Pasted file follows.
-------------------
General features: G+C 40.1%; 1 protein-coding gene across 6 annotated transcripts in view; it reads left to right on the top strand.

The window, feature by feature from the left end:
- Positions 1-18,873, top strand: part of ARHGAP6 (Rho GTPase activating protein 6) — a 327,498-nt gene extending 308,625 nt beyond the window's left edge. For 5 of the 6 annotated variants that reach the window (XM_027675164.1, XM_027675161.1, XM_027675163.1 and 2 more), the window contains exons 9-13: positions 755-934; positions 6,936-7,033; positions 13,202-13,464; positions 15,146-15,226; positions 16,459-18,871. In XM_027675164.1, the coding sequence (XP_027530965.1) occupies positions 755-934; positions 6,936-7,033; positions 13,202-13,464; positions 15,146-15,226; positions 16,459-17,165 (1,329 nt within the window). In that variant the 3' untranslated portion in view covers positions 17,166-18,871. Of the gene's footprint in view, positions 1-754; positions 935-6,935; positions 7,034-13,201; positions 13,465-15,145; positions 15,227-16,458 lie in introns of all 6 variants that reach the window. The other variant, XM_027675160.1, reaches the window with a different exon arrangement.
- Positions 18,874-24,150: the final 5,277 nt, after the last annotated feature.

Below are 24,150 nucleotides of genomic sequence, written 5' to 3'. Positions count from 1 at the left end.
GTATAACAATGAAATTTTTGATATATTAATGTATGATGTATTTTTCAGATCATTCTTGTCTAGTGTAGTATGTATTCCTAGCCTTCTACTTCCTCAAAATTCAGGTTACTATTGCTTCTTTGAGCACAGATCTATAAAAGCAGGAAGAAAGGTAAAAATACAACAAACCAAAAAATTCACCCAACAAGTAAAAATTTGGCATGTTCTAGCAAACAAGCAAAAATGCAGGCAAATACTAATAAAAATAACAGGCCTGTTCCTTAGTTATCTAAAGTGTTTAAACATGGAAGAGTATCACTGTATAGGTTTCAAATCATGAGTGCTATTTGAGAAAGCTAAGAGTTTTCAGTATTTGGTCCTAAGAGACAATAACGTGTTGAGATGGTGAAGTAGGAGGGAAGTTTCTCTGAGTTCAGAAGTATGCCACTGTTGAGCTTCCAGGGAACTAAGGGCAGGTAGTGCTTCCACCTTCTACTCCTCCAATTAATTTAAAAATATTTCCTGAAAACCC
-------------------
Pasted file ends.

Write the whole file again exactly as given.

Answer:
General features: G+C 40.1%; 1 protein-coding gene across 6 annotated transcripts in view; it reads left to right on the top strand.

The window, feature by feature from the left end:
- Positions 1-18,873, top strand: part of ARHGAP6 (Rho GTPase activating protein 6) — a 327,498-nt gene extending 308,625 nt beyond the window's left edge. For 5 of the 6 annotated variants that reach the window (XM_027675164.1, XM_027675161.1, XM_027675163.1 and 2 more), the window contains exons 9-13: positions 755-934; positions 6,936-7,033; positions 13,202-13,464; positions 15,146-15,226; positions 16,459-18,871. In XM_027675164.1, the coding sequence (XP_027530965.1) occupies positions 755-934; positions 6,936-7,033; positions 13,202-13,464; positions 15,146-15,226; positions 16,459-17,165 (1,329 nt within the window). In that variant the 3' untranslated portion in view covers positions 17,166-18,871. Of the gene's footprint in view, positions 1-754; positions 935-6,935; positions 7,034-13,201; positions 13,465-15,145; positions 15,227-16,458 lie in introns of all 6 variants that reach the window. The other variant, XM_027675160.1, reaches the window with a different exon arrangement.
- Positions 18,874-24,150: the final 5,277 nt, after the last annotated feature.

Below are 24,150 nucleotides of genomic sequence, written 5' to 3'. Positions count from 1 at the left end.
GTATAACAATGAAATTTTTGATATATTAATGTATGATGTATTTTTCAGATCATTCTTGTCTAGTGTAGTATGTATTCCTAGCCTTCTACTTCCTCAAAATTCAGGTTACTATTGCTTCTTTGAGCACAGATCTATAAAAGCAGGAAGAAAGGTAAAAATACAACAAACCAAAAAATTCACCCAACAAGTAAAAATTTGGCATGTTCTAGCAAACAAGCAAAAATGCAGGCAAATACTAATAAAAATAACAGGCCTGTTCCTTAGTTATCTAAAGTGTTTAAACATGGAAGAGTATCACTGTATAGGTTTCAAATCATGAGTGCTATTTGAGAAAGCTAAGAGTTTTCAGTATTTGGTCCTAAGAGACAATAACGTGTTGAGATGGTGAAGTAGGAGGGAAGTTTCTCTGAGTTCAGAAGTATGCCACTGTTGAGCTTCCAGGGAACTAAGGGCAGGTAGTGCTTCCACCTTCTACTCCTCCAATTAATTTAAAAATATTTCCTGAAAACCC